ISLAMABAD / LAHORE: Having invested millions on establishing and maintaining their multiplexes, owners from Lahore, Karachi, Islamabad, Rawalpindi, Faisalabad, Sialkot, and Hyderabad have been suffering great losses due to the coronavirus lockdown. And now, it seems like the little making up they could have done on Eid will also not happen this year.

Distributor Nadeem Mandviwala explained how business had already been in the dumps after the government banned the screening of Bollywood films last year. “There was a lack of production of local films to begin with. But even the ones that did manage to be released before covid-19 struck did not perform that well,” he told The Express Tribune.

Mandviwala went onto reiterate how Hollywood is planning to screen its 2020 releases in September but the situation in Pakistan is deteriorating day by day. In a country where entertainment is demanded but entertainers are criticised and films are not fit to compete with heavy budget international productions that are being screened in the same cinemas, survival is difficult.

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“With a monthly rent of Rs4 million, expensive films cannot suffice our expenses. Setting up a digital and computerised cinema requires nearly Rs20 million to Rs30 million. Theatres have been closed for 50 days now and without maintenance, the machines we use might stop working. Who would compensate for our loss?” asked Mandiwala.

He continued to complain about the lack of government interest in maintaining these houses, adding that even if the government grants permission to screen films again, owners will remain at a loss after accommodating the audience in line with the SOPs.

“It has already become impossible to arrange salaries, pay bills and taxes,” Mandviwala lamented.

Also read: The Legend of Maula Jatt, Tich Button: Eid releases halt due to Covid-19

The Punjab government has already decided to keep cinemas closed on Eidul Fitr, with the provincial government rejecting the appeal of cinema owners. An official, on the conditions of anonymity said, “Making arrangements to ensure SOPs are being followed in cinemas won’t be feasible during Eidul Fitr. Thus, we have decided that all cinemas shall remain closed.”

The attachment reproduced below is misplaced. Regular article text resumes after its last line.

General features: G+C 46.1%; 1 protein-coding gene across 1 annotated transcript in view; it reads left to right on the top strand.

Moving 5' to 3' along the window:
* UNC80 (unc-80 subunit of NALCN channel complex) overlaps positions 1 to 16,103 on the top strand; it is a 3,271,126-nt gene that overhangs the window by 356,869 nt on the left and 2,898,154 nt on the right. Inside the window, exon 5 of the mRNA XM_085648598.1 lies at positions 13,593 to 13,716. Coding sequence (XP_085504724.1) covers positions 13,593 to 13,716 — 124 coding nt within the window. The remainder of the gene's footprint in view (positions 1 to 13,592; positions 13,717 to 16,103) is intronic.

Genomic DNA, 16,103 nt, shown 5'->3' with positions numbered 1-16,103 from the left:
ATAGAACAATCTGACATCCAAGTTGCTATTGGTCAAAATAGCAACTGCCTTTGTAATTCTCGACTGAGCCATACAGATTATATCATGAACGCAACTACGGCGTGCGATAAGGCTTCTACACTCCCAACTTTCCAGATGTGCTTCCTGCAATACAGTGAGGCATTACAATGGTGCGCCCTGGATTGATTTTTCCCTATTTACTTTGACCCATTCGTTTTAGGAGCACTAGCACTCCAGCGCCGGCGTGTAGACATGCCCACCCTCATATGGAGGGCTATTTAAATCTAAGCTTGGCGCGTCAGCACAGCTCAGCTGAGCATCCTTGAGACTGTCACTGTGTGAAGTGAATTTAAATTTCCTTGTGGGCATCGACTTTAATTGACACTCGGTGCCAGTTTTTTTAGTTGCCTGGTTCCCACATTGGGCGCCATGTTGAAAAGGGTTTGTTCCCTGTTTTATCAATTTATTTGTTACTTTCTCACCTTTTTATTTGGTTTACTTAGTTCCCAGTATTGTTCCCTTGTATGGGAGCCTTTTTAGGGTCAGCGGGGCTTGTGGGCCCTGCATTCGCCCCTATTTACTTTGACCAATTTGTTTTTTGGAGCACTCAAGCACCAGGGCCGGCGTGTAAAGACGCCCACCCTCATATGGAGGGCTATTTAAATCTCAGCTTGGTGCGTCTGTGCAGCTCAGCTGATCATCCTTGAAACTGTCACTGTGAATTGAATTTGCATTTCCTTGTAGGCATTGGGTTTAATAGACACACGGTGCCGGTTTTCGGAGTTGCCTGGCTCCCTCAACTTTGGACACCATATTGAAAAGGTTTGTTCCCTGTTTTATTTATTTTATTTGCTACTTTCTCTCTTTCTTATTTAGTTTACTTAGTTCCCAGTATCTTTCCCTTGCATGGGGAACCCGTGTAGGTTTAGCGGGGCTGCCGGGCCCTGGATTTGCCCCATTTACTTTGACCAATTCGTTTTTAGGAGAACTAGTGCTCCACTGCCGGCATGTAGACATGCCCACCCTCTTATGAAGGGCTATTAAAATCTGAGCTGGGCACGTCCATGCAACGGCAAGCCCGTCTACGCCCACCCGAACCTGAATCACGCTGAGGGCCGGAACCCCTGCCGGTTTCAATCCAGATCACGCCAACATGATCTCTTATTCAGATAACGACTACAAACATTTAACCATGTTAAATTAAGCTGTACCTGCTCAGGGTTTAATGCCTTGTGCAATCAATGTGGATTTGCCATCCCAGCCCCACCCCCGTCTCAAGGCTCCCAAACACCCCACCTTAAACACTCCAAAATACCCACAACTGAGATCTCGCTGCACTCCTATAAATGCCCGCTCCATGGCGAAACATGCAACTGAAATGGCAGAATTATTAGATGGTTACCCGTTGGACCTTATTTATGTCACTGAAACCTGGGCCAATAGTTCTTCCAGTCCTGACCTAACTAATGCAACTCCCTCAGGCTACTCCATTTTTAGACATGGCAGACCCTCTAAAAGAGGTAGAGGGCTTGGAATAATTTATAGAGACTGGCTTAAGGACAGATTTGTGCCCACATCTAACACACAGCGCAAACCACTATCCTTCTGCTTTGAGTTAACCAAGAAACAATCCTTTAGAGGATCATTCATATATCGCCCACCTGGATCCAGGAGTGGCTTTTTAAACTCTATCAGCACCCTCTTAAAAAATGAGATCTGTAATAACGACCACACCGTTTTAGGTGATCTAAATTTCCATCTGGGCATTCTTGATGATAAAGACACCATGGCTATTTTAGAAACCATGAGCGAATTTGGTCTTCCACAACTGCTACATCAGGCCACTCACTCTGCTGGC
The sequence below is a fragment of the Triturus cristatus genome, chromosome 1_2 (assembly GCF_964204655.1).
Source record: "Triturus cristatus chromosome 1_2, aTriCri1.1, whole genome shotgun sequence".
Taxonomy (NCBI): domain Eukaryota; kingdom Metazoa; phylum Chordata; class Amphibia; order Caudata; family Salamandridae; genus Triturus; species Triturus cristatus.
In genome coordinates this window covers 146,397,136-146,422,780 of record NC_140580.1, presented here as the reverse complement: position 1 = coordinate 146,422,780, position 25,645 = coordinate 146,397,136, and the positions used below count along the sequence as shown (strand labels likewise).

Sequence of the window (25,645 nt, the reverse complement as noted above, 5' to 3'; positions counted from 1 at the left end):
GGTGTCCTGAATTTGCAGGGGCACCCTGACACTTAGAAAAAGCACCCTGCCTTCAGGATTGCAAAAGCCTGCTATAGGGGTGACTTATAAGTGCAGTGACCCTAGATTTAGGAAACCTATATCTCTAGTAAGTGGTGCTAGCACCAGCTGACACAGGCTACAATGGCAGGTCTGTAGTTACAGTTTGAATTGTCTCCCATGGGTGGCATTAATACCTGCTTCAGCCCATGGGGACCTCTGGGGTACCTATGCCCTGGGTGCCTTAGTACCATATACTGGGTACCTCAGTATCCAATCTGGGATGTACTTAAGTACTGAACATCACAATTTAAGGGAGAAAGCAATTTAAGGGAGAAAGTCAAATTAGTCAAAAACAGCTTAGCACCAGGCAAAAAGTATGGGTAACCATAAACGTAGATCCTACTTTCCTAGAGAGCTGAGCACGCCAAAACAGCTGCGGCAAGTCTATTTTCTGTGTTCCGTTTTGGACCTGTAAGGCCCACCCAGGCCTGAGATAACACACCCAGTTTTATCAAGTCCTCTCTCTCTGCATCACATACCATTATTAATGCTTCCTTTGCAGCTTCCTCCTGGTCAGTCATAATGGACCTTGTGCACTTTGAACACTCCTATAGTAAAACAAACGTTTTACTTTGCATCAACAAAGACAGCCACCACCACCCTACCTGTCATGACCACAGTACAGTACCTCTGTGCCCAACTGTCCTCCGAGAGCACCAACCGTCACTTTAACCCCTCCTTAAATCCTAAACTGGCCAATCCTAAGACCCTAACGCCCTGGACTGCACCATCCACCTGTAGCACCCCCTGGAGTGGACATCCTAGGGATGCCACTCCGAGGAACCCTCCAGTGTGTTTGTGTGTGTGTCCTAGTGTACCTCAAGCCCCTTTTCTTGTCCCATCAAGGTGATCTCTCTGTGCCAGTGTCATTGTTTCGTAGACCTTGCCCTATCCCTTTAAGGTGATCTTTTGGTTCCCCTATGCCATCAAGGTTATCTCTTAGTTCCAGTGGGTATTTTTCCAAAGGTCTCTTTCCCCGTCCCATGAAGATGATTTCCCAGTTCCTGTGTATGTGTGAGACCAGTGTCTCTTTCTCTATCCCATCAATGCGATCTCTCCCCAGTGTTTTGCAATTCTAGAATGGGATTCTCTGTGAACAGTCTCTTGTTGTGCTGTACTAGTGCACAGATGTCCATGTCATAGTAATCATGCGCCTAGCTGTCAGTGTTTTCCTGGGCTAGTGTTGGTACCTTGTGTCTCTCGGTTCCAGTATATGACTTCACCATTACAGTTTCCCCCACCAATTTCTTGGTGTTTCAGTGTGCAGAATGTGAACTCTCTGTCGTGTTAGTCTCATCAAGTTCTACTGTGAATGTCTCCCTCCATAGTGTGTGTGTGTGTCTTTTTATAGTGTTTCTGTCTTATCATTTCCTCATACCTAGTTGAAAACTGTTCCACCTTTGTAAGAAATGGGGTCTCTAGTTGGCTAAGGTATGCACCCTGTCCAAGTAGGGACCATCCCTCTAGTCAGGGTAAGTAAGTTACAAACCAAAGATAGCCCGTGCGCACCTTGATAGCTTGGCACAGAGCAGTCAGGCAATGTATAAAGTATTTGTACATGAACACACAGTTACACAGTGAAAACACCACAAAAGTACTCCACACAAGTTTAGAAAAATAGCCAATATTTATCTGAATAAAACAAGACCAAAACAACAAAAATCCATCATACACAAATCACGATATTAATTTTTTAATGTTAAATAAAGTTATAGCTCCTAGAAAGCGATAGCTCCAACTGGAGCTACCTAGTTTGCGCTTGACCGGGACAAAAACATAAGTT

Not to mention, the release of films slated for Eidul Fitr, including Fawad Khan and Mahira Khan’s The Legend of Maula Jatt and Urwa Hocane’s production debut Tich Button, along with several others that were being produced in Rawalpindi and Islamabad, have been postponed.

In view of the ongoing crises, an announcement allowing the release of these films can only come once the situation improves. According to a senior official of the Central Board of Film, “Censorship certificates were issued to the films in March and the agency had granted approval for the screening of commercial and non-commercial films. But the federal government closed cinema halls for the safety of the public and nothing can be done until they re-open in line with the new SOPs.”

Chairman Pakistan Film Distributors Associations, Chaudhry Ejaz Kamran, however, believes the situation is the same around the world. “We had films that had completed before Covid-19 took over, but the producers wanted to wait until Eid to release those films. Since cinemas will not be re-opening – and they shouldn’t until arrangements are made for people’s safety – we will work on a strategy to streamline their halted release. We need to observe the international film market and wait for the right moment,” he concluded.

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